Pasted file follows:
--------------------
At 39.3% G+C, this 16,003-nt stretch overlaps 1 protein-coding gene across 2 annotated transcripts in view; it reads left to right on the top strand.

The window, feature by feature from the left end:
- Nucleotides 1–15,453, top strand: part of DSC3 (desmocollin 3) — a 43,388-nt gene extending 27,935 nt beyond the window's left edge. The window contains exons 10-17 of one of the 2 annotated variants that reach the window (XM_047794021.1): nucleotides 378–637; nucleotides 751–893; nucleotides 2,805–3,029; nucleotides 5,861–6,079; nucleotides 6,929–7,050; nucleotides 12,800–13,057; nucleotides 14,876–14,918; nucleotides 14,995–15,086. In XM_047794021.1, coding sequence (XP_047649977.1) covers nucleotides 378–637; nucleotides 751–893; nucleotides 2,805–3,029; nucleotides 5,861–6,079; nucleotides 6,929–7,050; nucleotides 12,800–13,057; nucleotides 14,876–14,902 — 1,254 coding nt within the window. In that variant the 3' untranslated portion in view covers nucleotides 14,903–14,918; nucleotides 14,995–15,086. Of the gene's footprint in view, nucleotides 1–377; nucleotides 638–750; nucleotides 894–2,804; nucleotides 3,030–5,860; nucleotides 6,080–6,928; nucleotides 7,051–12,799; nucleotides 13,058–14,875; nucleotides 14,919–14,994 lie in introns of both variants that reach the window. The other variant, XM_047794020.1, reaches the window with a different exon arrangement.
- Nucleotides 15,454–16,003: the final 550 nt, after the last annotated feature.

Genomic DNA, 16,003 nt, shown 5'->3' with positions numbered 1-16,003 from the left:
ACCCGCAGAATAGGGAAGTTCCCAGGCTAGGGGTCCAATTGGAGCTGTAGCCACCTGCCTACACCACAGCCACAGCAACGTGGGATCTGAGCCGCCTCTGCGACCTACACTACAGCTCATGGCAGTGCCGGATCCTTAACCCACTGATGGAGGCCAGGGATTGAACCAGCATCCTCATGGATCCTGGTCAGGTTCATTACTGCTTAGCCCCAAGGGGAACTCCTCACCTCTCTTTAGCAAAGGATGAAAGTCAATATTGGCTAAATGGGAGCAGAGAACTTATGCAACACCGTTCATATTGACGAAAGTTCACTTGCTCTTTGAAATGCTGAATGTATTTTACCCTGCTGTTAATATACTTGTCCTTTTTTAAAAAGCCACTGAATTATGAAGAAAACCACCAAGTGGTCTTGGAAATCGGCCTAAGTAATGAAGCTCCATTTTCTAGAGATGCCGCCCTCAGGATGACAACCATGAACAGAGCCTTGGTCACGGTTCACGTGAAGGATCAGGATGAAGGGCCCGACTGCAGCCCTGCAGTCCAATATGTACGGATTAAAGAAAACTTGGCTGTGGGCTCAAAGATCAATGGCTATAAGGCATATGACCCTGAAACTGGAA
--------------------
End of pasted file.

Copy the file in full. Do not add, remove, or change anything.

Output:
At 39.3% G+C, this 16,003-nt stretch overlaps 1 protein-coding gene across 2 annotated transcripts in view; it reads left to right on the top strand.

The window, feature by feature from the left end:
- Nucleotides 1–15,453, top strand: part of DSC3 (desmocollin 3) — a 43,388-nt gene extending 27,935 nt beyond the window's left edge. The window contains exons 10-17 of one of the 2 annotated variants that reach the window (XM_047794021.1): nucleotides 378–637; nucleotides 751–893; nucleotides 2,805–3,029; nucleotides 5,861–6,079; nucleotides 6,929–7,050; nucleotides 12,800–13,057; nucleotides 14,876–14,918; nucleotides 14,995–15,086. In XM_047794021.1, coding sequence (XP_047649977.1) covers nucleotides 378–637; nucleotides 751–893; nucleotides 2,805–3,029; nucleotides 5,861–6,079; nucleotides 6,929–7,050; nucleotides 12,800–13,057; nucleotides 14,876–14,902 — 1,254 coding nt within the window. In that variant the 3' untranslated portion in view covers nucleotides 14,903–14,918; nucleotides 14,995–15,086. Of the gene's footprint in view, nucleotides 1–377; nucleotides 638–750; nucleotides 894–2,804; nucleotides 3,030–5,860; nucleotides 6,080–6,928; nucleotides 7,051–12,799; nucleotides 13,058–14,875; nucleotides 14,919–14,994 lie in introns of both variants that reach the window. The other variant, XM_047794020.1, reaches the window with a different exon arrangement.
- Nucleotides 15,454–16,003: the final 550 nt, after the last annotated feature.

Genomic DNA, 16,003 nt, shown 5'->3' with positions numbered 1-16,003 from the left:
ACCCGCAGAATAGGGAAGTTCCCAGGCTAGGGGTCCAATTGGAGCTGTAGCCACCTGCCTACACCACAGCCACAGCAACGTGGGATCTGAGCCGCCTCTGCGACCTACACTACAGCTCATGGCAGTGCCGGATCCTTAACCCACTGATGGAGGCCAGGGATTGAACCAGCATCCTCATGGATCCTGGTCAGGTTCATTACTGCTTAGCCCCAAGGGGAACTCCTCACCTCTCTTTAGCAAAGGATGAAAGTCAATATTGGCTAAATGGGAGCAGAGAACTTATGCAACACCGTTCATATTGACGAAAGTTCACTTGCTCTTTGAAATGCTGAATGTATTTTACCCTGCTGTTAATATACTTGTCCTTTTTTAAAAAGCCACTGAATTATGAAGAAAACCACCAAGTGGTCTTGGAAATCGGCCTAAGTAATGAAGCTCCATTTTCTAGAGATGCCGCCCTCAGGATGACAACCATGAACAGAGCCTTGGTCACGGTTCACGTGAAGGATCAGGATGAAGGGCCCGACTGCAGCCCTGCAGTCCAATATGTACGGATTAAAGAAAACTTGGCTGTGGGCTCAAAGATCAATGGCTATAAGGCATATGACCCTGAAACTGGAA